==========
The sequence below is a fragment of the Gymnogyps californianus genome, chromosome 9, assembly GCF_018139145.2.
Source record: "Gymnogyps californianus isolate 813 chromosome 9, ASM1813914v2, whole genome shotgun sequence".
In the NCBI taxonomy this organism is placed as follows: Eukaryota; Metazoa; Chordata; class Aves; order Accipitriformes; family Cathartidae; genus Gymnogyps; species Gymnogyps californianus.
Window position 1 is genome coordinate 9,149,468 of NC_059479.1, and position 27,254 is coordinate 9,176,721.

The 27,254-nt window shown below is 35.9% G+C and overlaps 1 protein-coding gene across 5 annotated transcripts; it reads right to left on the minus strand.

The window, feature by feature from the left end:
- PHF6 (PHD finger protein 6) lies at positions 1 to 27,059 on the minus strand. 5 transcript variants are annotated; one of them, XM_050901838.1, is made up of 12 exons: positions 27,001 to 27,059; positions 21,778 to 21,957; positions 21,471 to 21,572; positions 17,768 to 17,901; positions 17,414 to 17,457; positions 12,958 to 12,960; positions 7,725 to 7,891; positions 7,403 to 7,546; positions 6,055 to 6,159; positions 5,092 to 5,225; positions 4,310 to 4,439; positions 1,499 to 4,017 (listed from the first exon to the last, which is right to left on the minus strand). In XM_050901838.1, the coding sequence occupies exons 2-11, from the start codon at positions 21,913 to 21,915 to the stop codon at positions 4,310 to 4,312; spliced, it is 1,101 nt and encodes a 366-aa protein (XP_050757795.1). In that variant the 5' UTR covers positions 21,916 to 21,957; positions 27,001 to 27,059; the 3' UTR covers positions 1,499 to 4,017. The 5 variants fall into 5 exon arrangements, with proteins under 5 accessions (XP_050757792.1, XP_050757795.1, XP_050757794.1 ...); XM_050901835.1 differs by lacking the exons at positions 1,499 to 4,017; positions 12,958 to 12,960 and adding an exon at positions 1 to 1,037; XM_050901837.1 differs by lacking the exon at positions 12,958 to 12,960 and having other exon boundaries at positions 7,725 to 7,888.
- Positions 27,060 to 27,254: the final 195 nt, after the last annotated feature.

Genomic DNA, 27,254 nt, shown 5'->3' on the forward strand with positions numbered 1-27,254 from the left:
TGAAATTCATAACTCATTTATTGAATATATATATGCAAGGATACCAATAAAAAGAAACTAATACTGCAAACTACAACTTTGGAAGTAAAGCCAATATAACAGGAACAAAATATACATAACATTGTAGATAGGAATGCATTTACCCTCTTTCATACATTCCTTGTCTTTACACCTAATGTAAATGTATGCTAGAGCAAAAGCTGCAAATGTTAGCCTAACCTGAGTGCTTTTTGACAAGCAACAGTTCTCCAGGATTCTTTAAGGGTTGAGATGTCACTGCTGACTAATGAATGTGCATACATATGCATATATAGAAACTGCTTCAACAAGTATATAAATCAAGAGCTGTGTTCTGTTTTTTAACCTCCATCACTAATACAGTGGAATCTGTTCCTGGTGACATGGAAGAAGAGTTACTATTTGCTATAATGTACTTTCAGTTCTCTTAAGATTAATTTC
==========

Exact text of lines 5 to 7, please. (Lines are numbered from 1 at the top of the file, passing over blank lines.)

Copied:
The 27,254-nt window shown below is 35.9% G+C and overlaps 1 protein-coding gene across 5 annotated transcripts; it reads right to left on the minus strand.

The window, feature by feature from the left end:
- PHF6 (PHD finger protein 6) lies at positions 1 to 27,059 on the minus strand. 5 transcript variants are annotated; one of them, XM_050901838.1, is made up of 12 exons: positions 27,001 to 27,059; positions 21,778 to 21,957; positions 21,471 to 21,572; positions 17,768 to 17,901; positions 17,414 to 17,457; positions 12,958 to 12,960; positions 7,725 to 7,891; positions 7,403 to 7,546; positions 6,055 to 6,159; positions 5,092 to 5,225; positions 4,310 to 4,439; positions 1,499 to 4,017 (listed from the first exon to the last, which is right to left on the minus strand). In XM_050901838.1, the coding sequence occupies exons 2-11, from the start codon at positions 21,913 to 21,915 to the stop codon at positions 4,310 to 4,312; spliced, it is 1,101 nt and encodes a 366-aa protein (XP_050757795.1). In that variant the 5' UTR covers positions 21,916 to 21,957; positions 27,001 to 27,059; the 3' UTR covers positions 1,499 to 4,017. The 5 variants fall into 5 exon arrangements, with proteins under 5 accessions (XP_050757792.1, XP_050757795.1, XP_050757794.1 ...); XM_050901835.1 differs by lacking the exons at positions 1,499 to 4,017; positions 12,958 to 12,960 and adding an exon at positions 1 to 1,037; XM_050901837.1 differs by lacking the exon at positions 12,958 to 12,960 and having other exon boundaries at positions 7,725 to 7,888.